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World War One Aftermath: League Of Nations - Aims, Structure And Methods

In GCSE History one topic studied is World War One and its aftermath. One aspect of this that is looked at is the League of Nations. This is the first of four quizzes on that subject, focussing in particular on the aim, structure and method of the League of Nations.

President Woodrow Wilson of the United States was determined to set up an international organisation whose aim was to ensure world peace by any method, after the horrors of the Great War. He insisted that a clause requiring adherence to the League of Nations should be part of every peace treaty signed by all victorious states.

Discover more about the aim, method and structure of the League of Nations in this quiz.

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  1. What document set out the aims of the League from the beginning?
    This was an early document setting out ideas for the purpose and structure of the new body
  2. What name was given to the forum where all League members were entitled to gather to discuss issues in Geneva?
    This body was to hold a representative of all members. However, there was a much smaller group, which had greater decision-making powers
  3. An agency of the League was set up to adjudicate legally on disputes referred to it. What was its name?
    The League's founders believed that a high-powered international court could reach fair decisions on disputes between member states and so reduce the risk of armed conflict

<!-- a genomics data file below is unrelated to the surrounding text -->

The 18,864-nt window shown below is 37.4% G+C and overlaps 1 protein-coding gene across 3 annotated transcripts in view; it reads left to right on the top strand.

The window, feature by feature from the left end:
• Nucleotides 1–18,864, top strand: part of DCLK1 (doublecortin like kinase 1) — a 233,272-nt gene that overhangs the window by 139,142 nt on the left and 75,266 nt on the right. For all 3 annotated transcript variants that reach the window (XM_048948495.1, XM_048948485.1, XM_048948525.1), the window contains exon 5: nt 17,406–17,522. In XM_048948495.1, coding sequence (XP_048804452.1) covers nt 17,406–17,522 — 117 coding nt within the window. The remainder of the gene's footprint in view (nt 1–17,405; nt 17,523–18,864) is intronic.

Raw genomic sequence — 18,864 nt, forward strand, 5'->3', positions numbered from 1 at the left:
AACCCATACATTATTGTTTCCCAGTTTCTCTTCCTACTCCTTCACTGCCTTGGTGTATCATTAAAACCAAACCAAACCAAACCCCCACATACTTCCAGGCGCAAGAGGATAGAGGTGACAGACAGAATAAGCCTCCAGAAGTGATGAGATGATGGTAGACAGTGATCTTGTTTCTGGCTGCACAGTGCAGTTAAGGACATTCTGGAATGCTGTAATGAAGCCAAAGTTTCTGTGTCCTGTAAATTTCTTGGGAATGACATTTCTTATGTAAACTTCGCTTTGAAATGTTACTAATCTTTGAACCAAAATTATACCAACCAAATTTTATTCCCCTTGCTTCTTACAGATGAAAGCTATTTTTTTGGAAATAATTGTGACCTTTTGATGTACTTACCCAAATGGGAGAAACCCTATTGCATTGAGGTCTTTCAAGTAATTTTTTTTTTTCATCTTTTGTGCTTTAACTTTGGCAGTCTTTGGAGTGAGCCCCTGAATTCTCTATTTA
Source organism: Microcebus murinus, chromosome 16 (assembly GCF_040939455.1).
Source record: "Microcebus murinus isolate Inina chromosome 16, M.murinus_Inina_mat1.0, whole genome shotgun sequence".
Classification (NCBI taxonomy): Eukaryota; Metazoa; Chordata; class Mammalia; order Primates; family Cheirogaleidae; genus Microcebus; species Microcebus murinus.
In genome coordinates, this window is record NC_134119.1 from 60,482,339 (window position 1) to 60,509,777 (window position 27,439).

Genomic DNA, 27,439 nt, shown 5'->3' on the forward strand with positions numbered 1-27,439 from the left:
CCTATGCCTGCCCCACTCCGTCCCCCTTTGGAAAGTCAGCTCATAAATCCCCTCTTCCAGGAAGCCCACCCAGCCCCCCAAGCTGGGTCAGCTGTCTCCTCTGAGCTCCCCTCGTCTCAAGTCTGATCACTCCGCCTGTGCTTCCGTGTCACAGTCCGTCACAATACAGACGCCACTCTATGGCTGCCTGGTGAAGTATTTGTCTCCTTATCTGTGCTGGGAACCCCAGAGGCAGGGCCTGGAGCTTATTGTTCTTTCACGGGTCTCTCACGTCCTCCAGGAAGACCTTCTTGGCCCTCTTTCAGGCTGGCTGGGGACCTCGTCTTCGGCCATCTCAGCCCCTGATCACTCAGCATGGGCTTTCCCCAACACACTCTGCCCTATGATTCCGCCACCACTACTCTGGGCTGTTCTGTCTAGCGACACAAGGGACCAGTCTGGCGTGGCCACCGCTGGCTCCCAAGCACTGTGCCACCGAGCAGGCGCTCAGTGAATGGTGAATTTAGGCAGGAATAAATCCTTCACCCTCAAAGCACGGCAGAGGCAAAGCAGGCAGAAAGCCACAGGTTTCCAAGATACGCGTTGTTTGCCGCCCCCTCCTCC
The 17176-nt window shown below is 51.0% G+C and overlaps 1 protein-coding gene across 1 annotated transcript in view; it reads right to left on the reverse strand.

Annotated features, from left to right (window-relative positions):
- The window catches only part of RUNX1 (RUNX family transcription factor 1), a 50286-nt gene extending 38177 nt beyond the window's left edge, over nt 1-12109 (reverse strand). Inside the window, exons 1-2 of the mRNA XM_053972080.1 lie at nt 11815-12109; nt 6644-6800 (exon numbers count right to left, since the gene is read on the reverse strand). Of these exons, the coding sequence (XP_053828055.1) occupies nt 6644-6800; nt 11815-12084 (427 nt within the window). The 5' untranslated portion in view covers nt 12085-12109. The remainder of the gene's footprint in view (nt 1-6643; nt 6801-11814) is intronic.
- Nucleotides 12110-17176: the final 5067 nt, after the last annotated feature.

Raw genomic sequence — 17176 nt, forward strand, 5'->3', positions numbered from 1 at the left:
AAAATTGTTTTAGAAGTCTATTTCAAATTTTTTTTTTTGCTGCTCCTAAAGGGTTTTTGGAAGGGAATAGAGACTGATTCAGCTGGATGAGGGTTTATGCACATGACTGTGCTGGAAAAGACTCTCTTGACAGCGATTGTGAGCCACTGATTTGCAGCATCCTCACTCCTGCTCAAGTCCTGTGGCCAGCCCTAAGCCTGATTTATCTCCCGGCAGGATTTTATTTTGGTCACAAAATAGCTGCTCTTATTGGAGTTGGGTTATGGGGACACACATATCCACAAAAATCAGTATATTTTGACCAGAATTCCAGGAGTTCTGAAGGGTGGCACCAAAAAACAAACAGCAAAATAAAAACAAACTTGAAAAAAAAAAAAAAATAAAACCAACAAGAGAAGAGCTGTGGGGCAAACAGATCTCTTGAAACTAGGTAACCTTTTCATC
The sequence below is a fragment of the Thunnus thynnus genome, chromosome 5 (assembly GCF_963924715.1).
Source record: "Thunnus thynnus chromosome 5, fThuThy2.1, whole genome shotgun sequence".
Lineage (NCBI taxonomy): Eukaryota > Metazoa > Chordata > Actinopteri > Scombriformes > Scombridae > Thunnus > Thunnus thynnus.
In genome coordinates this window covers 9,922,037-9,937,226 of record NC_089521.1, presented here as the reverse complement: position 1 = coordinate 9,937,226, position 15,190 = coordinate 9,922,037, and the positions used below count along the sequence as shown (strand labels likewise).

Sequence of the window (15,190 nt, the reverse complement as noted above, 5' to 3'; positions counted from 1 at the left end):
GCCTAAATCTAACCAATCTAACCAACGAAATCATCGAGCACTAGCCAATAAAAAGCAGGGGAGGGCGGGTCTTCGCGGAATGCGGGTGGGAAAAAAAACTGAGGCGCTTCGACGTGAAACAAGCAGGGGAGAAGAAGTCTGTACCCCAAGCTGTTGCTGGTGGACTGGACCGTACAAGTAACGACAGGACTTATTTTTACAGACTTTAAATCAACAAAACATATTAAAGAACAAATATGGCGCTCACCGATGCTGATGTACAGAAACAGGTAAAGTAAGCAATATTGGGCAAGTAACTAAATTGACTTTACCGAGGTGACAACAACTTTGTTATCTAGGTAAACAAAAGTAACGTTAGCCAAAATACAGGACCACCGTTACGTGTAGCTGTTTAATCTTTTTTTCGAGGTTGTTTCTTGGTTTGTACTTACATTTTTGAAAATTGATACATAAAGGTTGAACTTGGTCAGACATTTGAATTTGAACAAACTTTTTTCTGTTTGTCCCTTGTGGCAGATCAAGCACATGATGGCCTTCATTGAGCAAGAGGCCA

4. One part of the organisation looked after the interests of the former colonies of defeated states. What was this body called?
    All states defeated in the Great War lost their colonies, which were allotted to several of the victorious states. However, they had to submit annual reports to this body to describe the progress that was being made towards eventual independence
  5. Which off-shoot of the League was responsible for monitoring employment issues?
    The founders of the League believed that poor labour practices contributed to instability within and between states - hence the founding of this body
  6. Which state's proposal for an international army received little support from other League members?
    There was provision for military action by members in extreme cases of aggression, but this would depend on members providing military forces at the time. If the League had its own forces, it would be able to react more quickly and effectively
  7. Nansen, a distinguished Norwegian explorer and statesman, controlled which specific League of Nations commission?
    The League enjoyed the services of public-spirited people, who were concerned with serious issues - as well as war - which threatened international order
  8. What was the job title of the international civil servant in charge of the League's Secretariat in Geneva?
    The League had a permanent administration based in Geneva, to oversee its work, including the operations of the various commissions tasked with specific topics
  9. What name was given to the relatively small group of member states who could authorise action on the League's behalf?
    This body had permanent and non-permanent members (states who rotated as members)
  10. Which of the following states was initially excluded from League membership for poor previous behaviour?
    The League's founding fathers believed that League membership was not an automatic right extended to all states, but something that had to be earned

Author: Edward Towne

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